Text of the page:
Selling a 6'5", former wrestler dubbed "The Rock," as an "everyman" is no easy feat, yet writer/director Ric Roman Waugh's Snitch manages to organically knock Dwayne Johnson down a few notches. Johnson gracefully accepts the challenge, delivering his best performance to date as a dad grappling with a drug cartel in hopes of saving his son from imprisonment. The twist is that Johnson is anything but a superhero — he doesn't know how to work a gun, he can't drive a car at 300 mph, and he has no clue how to kick ass. What he does have is compassion for his family, and that's enough of a backbone to turn Snitchinto a better-than-average thriller.
After being caught at the center of an ecstasy-dealing sting operation, Jason (Rafi Gavron) is hauled away by the DEA and faced with 10 years in prison. His father, John (Johnson) begs a local politician (Susan Sarandon) for leniency, but he finds no luck: the only way around the mandatory minimum sentence laws in the U.S. is to "snitch" for the government, helping the feds find and capture bigger drug dealers. Since Jason isn't actually connected to the drug world, John proposes the next best thing: he'llgo hunting.
Waugh takes his time introducing us to the world of Snitch, carefully laying the tracks with research and character, so when the action picks up, it doesn't fly off the rails. Make no mistake: this is not a Faster sequel, a script giving Johnson the go-ahead to plow through faceless bad guys for two hours. There are stakes, and Waugh rips them from the headlines, the first third of Snitch feeling more like a newspaper exposé than an action movie. It all works to Johnson's favor, who settles in nicely in the imperfect suburban life and the dangerous underbelly he uncovers. With lots of whos, whats, and wheres to juggle, Snitchwinds up erring on the side of exposition too often, but it's all to add gravity to Johnson's insurmountable task.
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Snitch kicks into gear when John enlists his employee Daniel (Jon Bernthal) to break him into the world of drug smuggling. John makes Daniel, an ex-convict looking to stay out of trouble for the sake of his family, a deal he can't refuse, and the two embark on a mission to put ring leader Malik (Michael Kenneth Williams) in the crosshairs of the cops. With natural camera work and a welcome lack of ham (no "GIVE ME BACK MY SON!"s), Johnson and Bernthal capably build tension by fostering quiet moments that explode in their faces. Daniel routinely has to explain to his wife that he's out of trouble — a straight-up lie that ends in meltdown. In a scene early in the film, John heads to the wrong side of the tracks to dig up information, resulting in a gang of kids beating him to the round and stealing his car. Johnson as a low status character is a real shock in Snitch. When The Rock falls, he falls hard.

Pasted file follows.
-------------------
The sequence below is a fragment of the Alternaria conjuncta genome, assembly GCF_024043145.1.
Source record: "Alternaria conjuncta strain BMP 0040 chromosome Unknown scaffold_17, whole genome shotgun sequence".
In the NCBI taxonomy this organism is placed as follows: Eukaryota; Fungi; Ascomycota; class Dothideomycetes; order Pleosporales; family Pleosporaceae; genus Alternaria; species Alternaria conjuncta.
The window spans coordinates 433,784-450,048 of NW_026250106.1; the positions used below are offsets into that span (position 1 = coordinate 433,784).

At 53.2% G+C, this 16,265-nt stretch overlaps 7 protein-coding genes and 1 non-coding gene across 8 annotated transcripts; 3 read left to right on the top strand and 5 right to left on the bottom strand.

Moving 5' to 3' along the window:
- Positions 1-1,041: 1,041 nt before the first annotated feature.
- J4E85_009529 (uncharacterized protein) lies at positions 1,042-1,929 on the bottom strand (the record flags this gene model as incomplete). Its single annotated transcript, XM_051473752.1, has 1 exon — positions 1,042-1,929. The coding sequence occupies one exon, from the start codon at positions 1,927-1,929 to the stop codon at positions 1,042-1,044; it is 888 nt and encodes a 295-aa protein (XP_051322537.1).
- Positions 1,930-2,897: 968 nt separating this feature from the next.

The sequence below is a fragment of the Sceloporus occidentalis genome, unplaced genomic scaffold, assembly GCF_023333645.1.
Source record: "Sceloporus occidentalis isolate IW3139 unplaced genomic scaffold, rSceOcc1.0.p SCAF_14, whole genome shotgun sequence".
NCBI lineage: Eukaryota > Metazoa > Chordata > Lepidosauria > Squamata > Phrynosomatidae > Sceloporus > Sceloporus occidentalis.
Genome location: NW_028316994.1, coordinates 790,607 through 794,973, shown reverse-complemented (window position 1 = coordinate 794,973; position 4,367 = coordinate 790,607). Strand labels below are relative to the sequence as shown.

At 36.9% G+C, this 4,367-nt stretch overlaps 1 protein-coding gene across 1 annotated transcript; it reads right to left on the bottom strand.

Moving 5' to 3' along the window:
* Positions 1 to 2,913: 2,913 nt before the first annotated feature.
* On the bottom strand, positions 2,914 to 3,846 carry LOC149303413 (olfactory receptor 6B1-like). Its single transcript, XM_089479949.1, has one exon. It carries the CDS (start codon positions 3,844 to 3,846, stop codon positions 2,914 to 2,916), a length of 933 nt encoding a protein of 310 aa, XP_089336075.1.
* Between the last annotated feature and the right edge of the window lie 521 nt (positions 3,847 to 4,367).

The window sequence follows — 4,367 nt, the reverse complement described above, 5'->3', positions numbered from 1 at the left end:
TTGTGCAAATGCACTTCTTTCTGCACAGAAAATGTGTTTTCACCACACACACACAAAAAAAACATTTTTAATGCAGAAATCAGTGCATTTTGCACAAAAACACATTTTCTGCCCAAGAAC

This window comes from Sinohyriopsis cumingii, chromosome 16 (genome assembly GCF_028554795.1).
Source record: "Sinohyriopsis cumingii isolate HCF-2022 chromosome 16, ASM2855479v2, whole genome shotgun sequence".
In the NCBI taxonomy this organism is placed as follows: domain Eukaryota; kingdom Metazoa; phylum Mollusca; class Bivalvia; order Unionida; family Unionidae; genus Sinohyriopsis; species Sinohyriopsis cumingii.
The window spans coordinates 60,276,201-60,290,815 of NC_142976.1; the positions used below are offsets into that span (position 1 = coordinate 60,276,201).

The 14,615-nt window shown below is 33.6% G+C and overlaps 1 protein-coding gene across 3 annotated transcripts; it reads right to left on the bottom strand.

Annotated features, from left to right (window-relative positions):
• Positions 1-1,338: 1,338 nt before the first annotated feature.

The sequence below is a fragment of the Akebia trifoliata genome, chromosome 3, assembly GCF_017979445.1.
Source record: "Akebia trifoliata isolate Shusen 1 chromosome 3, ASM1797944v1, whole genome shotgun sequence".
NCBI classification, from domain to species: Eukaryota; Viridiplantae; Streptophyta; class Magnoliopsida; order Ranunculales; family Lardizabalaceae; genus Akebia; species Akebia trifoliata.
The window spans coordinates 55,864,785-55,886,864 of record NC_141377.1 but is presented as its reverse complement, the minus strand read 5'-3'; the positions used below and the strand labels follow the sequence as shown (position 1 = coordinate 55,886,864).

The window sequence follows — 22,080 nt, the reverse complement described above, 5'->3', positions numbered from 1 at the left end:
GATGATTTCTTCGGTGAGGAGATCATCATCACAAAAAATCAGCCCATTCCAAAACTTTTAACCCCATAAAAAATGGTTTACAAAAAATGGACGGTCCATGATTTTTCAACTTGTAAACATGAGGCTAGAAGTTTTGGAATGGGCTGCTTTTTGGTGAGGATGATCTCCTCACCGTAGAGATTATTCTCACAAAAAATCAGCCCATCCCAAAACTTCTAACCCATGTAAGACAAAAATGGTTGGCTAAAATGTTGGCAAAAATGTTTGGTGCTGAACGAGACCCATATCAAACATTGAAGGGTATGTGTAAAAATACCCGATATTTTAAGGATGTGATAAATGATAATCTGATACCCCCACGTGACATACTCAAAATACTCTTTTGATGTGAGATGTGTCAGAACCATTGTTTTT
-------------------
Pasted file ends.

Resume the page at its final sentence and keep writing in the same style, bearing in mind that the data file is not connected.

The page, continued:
As teased in the trailer, Snitch does escalate, and the stuntman-turned-filmmaker Waugh competently stages his set pieces. It's a rarity: the shootouts and car chases in the movie feel like a backdrop for drama, not randomly placed moments of bombastic chaos. Snitch is high-octane in every department. The movie has rough edges — in an effort to complicate the situation, the movie steers away from the main plot to show a clash between Sarandon's morally-depraved politician and an undercover DEA agent (Barry Pepper, sporting a wild beard and another energetic performance). It's interesting, but not as captivating as Johnson's material, which builds momentum and remains gripping to the final moments. Snitch presents a terrifying scenario, worsened by the fact that it's really happened to guys a lot smaller than Dwayne Johnson.
What do you think? Tell Matt Patches directly on Twitter @misterpatches and read more of his reviews on Rotten Tomatoes!
[Photo Credit: Summit Entertainment]
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This review previously appeared as part of Hollywood.com's coverage of the 2012 Sundance Film Festival.
After adorable but limiting roles in The Office I Love You Man Our Idiot Brother and her biggest part to date Parks and Recreation actress Rashida Jones nabs her meatiest part to date courtesy of her own script.
Celeste and Jesse Forever the brainchild of Jones and writing partner Will McCormick is a romantic comedy that feels perfectly comfortable treading into honest poignant relationship moments. It's obvious Jones co-wrote the movie every beat tailor made to draw out her best qualities. Celeste (Jones) and Jesse (Saturday Night Live's Andy Samberg) are longtime friends a perfect pair who eventually tie the knot and live happily for six years… until their relationship ends in divorce. But even with their impending separation the two can't help but remain best buds. Their friends are critical of the continued companionship but the pair work together to get back in the dating game. The journey forces the former couple to confront the truths and regrets both have harbored since first meeting.